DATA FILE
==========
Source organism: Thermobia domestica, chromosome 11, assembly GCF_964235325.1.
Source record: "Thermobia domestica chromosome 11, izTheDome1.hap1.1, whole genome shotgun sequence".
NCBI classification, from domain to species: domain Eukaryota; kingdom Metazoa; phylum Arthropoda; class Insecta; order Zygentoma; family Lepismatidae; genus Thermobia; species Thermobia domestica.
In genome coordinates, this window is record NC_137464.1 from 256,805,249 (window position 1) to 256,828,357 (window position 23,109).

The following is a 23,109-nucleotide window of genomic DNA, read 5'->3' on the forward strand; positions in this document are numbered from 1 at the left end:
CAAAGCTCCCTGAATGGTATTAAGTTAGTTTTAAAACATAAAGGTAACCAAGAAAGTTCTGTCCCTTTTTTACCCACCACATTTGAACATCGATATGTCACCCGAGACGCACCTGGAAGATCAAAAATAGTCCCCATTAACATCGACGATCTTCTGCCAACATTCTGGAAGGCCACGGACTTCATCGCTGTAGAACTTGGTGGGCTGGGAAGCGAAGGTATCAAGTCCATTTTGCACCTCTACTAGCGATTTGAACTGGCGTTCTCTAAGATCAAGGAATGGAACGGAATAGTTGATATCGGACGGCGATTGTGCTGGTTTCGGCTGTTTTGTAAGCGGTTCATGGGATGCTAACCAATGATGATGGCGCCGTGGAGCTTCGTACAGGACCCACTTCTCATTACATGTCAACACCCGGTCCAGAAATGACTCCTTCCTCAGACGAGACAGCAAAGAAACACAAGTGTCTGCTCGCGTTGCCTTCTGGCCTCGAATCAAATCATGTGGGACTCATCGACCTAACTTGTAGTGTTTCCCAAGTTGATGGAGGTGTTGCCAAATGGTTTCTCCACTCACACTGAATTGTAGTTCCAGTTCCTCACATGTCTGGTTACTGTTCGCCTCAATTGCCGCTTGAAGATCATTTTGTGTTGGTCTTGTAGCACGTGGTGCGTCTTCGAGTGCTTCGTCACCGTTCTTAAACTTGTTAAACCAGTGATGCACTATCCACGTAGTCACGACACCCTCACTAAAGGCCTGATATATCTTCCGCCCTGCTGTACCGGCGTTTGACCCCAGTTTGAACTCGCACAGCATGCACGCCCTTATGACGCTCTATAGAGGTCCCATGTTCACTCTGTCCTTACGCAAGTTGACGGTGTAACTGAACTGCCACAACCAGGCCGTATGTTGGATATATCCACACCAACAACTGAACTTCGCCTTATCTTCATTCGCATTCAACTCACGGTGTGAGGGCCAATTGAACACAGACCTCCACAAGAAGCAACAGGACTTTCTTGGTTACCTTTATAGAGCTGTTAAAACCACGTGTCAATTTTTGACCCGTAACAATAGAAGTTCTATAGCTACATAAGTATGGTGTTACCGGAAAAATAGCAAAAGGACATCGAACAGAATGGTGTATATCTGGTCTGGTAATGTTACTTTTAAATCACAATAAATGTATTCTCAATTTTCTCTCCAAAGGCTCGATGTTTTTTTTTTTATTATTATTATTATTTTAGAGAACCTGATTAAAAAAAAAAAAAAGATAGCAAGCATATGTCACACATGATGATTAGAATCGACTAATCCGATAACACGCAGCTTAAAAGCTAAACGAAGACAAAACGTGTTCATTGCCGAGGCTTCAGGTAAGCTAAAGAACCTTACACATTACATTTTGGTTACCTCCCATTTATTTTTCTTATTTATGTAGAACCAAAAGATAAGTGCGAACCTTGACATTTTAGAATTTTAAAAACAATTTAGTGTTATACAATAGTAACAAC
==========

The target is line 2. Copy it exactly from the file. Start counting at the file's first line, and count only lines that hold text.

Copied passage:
Source record: "Thermobia domestica chromosome 11, izTheDome1.hap1.1, whole genome shotgun sequence".